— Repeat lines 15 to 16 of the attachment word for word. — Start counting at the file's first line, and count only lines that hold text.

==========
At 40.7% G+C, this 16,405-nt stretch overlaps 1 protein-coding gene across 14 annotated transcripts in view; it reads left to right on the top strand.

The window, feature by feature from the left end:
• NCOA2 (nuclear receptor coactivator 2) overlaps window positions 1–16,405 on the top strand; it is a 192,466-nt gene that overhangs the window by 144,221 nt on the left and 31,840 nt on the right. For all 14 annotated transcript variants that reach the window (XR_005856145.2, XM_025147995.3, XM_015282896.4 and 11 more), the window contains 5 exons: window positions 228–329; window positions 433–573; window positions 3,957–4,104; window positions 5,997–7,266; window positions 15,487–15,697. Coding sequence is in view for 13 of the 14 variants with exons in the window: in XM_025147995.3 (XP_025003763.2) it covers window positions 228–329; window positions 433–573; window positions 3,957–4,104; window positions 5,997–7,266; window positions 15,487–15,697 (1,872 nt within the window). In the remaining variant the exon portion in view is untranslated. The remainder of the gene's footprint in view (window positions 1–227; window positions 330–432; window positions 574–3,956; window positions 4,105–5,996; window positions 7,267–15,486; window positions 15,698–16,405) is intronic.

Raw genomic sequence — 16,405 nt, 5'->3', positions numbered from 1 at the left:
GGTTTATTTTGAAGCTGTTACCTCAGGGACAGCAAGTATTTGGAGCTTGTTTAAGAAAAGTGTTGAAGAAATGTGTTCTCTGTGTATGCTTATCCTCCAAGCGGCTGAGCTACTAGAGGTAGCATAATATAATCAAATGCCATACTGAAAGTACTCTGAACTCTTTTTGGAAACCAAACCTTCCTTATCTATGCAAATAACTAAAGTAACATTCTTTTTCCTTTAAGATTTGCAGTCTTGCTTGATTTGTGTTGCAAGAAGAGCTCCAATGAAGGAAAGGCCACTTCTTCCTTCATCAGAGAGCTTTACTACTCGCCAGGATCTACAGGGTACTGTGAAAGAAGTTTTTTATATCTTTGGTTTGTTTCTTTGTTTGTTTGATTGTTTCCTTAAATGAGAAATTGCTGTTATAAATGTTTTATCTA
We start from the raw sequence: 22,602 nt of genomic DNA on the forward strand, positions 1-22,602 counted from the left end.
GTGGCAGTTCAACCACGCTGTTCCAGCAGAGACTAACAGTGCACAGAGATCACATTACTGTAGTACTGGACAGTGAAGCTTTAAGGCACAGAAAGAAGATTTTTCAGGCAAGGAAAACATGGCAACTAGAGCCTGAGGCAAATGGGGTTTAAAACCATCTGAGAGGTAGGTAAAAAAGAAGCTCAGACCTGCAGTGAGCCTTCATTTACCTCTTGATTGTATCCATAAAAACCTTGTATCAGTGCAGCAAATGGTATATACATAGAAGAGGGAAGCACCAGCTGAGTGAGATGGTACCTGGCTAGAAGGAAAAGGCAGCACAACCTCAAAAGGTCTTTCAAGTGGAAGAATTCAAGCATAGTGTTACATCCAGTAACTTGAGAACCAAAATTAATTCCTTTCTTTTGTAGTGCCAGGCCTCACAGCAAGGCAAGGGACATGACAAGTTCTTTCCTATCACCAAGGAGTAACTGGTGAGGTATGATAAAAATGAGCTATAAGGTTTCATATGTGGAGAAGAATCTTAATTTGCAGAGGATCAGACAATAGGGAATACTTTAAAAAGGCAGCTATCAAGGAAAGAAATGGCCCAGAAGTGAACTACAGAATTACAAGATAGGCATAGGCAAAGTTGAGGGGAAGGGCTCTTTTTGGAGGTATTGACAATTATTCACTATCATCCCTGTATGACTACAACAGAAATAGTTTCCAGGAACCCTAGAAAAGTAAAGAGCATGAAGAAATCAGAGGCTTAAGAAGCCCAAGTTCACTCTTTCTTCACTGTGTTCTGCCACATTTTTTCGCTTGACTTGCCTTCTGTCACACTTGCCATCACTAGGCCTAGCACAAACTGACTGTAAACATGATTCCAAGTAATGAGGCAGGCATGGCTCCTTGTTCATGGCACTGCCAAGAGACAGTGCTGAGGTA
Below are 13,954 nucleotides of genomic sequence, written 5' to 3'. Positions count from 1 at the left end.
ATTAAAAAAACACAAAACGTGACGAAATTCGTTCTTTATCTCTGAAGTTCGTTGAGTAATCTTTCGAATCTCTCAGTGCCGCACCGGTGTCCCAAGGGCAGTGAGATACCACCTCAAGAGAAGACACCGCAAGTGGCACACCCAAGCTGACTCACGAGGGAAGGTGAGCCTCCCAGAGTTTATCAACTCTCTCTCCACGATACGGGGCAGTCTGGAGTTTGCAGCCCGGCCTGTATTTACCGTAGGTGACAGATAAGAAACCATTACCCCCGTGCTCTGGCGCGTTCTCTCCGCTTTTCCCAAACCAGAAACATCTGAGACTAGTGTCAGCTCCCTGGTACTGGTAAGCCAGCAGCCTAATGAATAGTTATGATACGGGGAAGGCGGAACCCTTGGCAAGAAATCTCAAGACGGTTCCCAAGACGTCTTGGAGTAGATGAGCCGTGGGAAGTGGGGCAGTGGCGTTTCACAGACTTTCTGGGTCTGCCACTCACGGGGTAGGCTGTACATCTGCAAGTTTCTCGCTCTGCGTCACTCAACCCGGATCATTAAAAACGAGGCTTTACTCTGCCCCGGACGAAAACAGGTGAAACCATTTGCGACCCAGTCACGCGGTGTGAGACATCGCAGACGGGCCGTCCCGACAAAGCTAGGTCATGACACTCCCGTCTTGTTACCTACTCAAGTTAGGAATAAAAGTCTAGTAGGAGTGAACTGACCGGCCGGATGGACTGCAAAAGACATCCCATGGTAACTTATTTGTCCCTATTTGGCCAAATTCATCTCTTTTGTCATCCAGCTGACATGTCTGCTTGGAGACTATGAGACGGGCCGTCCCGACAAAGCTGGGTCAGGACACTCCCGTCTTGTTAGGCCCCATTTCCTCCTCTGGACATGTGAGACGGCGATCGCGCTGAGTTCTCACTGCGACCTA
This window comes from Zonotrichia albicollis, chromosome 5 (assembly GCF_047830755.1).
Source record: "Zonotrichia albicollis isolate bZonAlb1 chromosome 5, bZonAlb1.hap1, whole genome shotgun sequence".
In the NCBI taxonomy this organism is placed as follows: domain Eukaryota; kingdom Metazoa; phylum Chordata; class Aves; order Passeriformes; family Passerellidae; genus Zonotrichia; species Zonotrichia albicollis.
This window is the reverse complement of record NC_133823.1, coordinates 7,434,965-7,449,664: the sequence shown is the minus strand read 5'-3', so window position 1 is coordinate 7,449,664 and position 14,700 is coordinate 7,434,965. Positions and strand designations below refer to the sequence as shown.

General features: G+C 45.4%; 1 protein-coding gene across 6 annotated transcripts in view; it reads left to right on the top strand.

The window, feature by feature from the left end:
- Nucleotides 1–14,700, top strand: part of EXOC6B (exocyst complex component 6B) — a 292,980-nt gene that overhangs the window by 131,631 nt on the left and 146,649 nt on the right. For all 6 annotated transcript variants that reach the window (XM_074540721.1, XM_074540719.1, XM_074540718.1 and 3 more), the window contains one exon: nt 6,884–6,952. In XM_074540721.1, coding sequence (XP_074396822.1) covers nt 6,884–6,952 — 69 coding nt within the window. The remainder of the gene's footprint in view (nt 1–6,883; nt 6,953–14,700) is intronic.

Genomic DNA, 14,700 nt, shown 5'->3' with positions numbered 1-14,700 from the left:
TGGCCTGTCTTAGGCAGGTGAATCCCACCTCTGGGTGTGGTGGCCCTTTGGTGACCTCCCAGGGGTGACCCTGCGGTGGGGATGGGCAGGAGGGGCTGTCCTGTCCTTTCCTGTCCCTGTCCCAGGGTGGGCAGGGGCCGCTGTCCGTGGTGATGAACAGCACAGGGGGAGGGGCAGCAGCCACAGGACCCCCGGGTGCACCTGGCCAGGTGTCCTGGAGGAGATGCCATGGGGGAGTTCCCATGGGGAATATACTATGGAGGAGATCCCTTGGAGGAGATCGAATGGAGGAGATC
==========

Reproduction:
The window, feature by feature from the left end:
- Nucleotides 1–14,700, top strand: part of EXOC6B (exocyst complex component 6B) — a 292,980-nt gene that overhangs the window by 131,631 nt on the left and 146,649 nt on the right. For all 6 annotated transcript variants that reach the window (XM_074540721.1, XM_074540719.1, XM_074540718.1 and 3 more), the window contains one exon: nt 6,884–6,952. In XM_074540721.1, coding sequence (XP_074396822.1) covers nt 6,884–6,952 — 69 coding nt within the window. The remainder of the gene's footprint in view (nt 1–6,883; nt 6,953–14,700) is intronic.